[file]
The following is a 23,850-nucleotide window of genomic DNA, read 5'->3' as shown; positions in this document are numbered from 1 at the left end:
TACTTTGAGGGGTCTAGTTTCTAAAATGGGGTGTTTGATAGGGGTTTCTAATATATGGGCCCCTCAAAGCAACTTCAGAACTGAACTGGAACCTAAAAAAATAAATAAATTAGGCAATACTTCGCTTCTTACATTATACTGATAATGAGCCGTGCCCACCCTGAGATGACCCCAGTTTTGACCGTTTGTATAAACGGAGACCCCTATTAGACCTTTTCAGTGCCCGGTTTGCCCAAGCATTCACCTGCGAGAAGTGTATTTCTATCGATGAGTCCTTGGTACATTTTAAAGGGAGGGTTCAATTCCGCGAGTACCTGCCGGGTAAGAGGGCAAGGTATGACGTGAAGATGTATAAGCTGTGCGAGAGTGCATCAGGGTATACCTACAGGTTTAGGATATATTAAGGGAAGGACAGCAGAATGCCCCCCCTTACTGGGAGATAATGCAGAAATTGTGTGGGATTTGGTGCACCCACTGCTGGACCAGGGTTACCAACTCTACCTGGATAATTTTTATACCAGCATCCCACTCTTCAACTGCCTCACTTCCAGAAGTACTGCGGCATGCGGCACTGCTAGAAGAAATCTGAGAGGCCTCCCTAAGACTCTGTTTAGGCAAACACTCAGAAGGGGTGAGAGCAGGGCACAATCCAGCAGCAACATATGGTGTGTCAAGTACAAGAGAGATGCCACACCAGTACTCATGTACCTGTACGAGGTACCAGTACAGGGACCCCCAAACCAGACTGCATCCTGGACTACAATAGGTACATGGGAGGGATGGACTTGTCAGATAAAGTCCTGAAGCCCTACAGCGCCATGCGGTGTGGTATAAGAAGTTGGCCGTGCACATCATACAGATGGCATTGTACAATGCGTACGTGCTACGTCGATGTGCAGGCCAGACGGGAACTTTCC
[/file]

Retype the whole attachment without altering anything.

The following is a 23,850-nucleotide window of genomic DNA, read 5'->3' as shown; positions in this document are numbered from 1 at the left end:
TACTTTGAGGGGTCTAGTTTCTAAAATGGGGTGTTTGATAGGGGTTTCTAATATATGGGCCCCTCAAAGCAACTTCAGAACTGAACTGGAACCTAAAAAAATAAATAAATTAGGCAATACTTCGCTTCTTACATTATACTGATAATGAGCCGTGCCCACCCTGAGATGACCCCAGTTTTGACCGTTTGTATAAACGGAGACCCCTATTAGACCTTTTCAGTGCCCGGTTTGCCCAAGCATTCACCTGCGAGAAGTGTATTTCTATCGATGAGTCCTTGGTACATTTTAAAGGGAGGGTTCAATTCCGCGAGTACCTGCCGGGTAAGAGGGCAAGGTATGACGTGAAGATGTATAAGCTGTGCGAGAGTGCATCAGGGTATACCTACAGGTTTAGGATATATTAAGGGAAGGACAGCAGAATGCCCCCCCTTACTGGGAGATAATGCAGAAATTGTGTGGGATTTGGTGCACCCACTGCTGGACCAGGGTTACCAACTCTACCTGGATAATTTTTATACCAGCATCCCACTCTTCAACTGCCTCACTTCCAGAAGTACTGCGGCATGCGGCACTGCTAGAAGAAATCTGAGAGGCCTCCCTAAGACTCTGTTTAGGCAAACACTCAGAAGGGGTGAGAGCAGGGCACAATCCAGCAGCAACATATGGTGTGTCAAGTACAAGAGAGATGCCACACCAGTACTCATGTACCTGTACGAGGTACCAGTACAGGGACCCCCAAACCAGACTGCATCCTGGACTACAATAGGTACATGGGAGGGATGGACTTGTCAGATAAAGTCCTGAAGCCCTACAGCGCCATGCGGTGTGGTATAAGAAGTTGGCCGTGCACATCATACAGATGGCATTGTACAATGCGTACGTGCTACGTCGATGTGCAGGCCAGACGGGAACTTTCC